The curve says that fulfillment continues to rise until we have "enough" but does not define what is "enough" - presumably on the basis that what amounts to "enough" will vary from person to person which means that the curve is saying that some people may achieve maximim fulfillment at higher levels than others - rather than everyone more or less maxing out at a given level of consumption.

Now I accpet that "fulfillment" and "happiness" are not the same thing, but they are close enough. Likewise, this chart is about consumption and the happiness studies are about income, but given that income and comsumption are highly correlated, the comparison is still a valid one (IMHO).

So how should we reconcile the two studies?

PS - I agree with the position taken that fulfillment does peak at some point and that consumption beyond "enough" is unlikely to add much, if anything, to quality of life etc.
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Old 09-19-2010, 06:26 AM   #12
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Thank you TraineeInvestor. Please could you kindly provide references that may contradict the findings from the fulfillment curve ? I am new to all this but interested in learning. Thank you.

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studies that show that happiness peaks at a certain level of income.
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Old 09-19-2010, 06:35 AM   #13
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Thank you TraineeInvestor. Please could you kindly provide references that may contradict the findings from the fulfillment curve ? I am new to all this but interested in learning. Thank you.
There was a recent thread on this forum: Day to day happiness peaks at $75k?

As mentioned, I accept that it is not an apples to apples comparison but they are close enough that I struggle to reconcile the two conclusions.
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Old 09-19-2010, 06:50 AM   #14
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You bring a good point TraineeInvestor. Maybe "overconsumption" is the key added dimension. 'Overconsumption" may be perceived as reducing fulfillment in life. At the same time, I do not think those posting in the thread you mention always see themselves as "overconsumers" (they have reached a "plateau"), hence they feel happier (or leading more fulfilling lives). Does this make sense ?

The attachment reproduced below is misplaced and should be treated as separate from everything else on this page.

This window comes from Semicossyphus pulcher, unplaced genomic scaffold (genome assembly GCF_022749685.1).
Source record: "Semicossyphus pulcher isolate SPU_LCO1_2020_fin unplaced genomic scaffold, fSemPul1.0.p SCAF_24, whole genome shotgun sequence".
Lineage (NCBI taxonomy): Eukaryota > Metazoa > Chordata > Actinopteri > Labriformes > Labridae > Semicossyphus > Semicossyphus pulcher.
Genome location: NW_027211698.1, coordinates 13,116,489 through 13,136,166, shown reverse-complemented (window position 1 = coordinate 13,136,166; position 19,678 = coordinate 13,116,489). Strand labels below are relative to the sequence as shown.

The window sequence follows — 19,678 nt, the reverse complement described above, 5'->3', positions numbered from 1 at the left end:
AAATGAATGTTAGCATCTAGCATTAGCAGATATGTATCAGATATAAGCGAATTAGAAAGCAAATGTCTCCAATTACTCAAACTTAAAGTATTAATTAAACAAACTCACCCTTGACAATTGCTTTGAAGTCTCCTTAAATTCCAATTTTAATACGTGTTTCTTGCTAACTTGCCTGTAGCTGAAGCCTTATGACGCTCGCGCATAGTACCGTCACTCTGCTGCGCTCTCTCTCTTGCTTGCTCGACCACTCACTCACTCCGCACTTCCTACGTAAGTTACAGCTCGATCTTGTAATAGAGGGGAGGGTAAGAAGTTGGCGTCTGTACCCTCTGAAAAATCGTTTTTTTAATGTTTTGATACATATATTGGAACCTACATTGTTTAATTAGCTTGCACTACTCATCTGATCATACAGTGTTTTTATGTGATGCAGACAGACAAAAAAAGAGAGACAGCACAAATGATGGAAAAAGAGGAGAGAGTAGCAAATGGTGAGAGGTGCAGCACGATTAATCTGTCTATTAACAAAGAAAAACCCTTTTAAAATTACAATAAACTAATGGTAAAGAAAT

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There was a recent thread on this forum: Day to day happiness peaks at $75k?

As mentioned, I accept that it is not an apples to apples comparison but they are close enough that I struggle to reconcile the two conclusions.
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Old 09-19-2010, 08:05 AM   #15
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Originally Posted by obgyn65 View Post
You bring a good point TraineeInvestor. Maybe "overconsumption" is the key added dimension. 'Overconsumption" may be perceived as reducing fulfillment in life. At the same time, I do not think those posting in the thread you mention always see themselves as "overconsumers" (they have reached a "plateau"), hence they feel happier (or leading more fulfilling lives). Does this make sense ?
Old hat to this crowd but though it does seem counterintuitive to most people, it's not. Overconsumption can indeed reduce fulfillment/happiness - maintaining a life of excess can be more of a headache (and expense) than any (fleeting) fulfillment the excesses provide. Ask anyone who has gone thru decluttering/simplifying/downsizing their lives - it's a revelation. Most people buy stuff, it makes them happy for a while and then wanes, and they just buy more stuff and the cycle goes on endlessly. Never happy but for a moment. It's a pattern Americans have gotten particularly good at, thanks to Madison Ave etc. And it's also the reason no one labels themselves as overconsumers, even if they're way past "enough."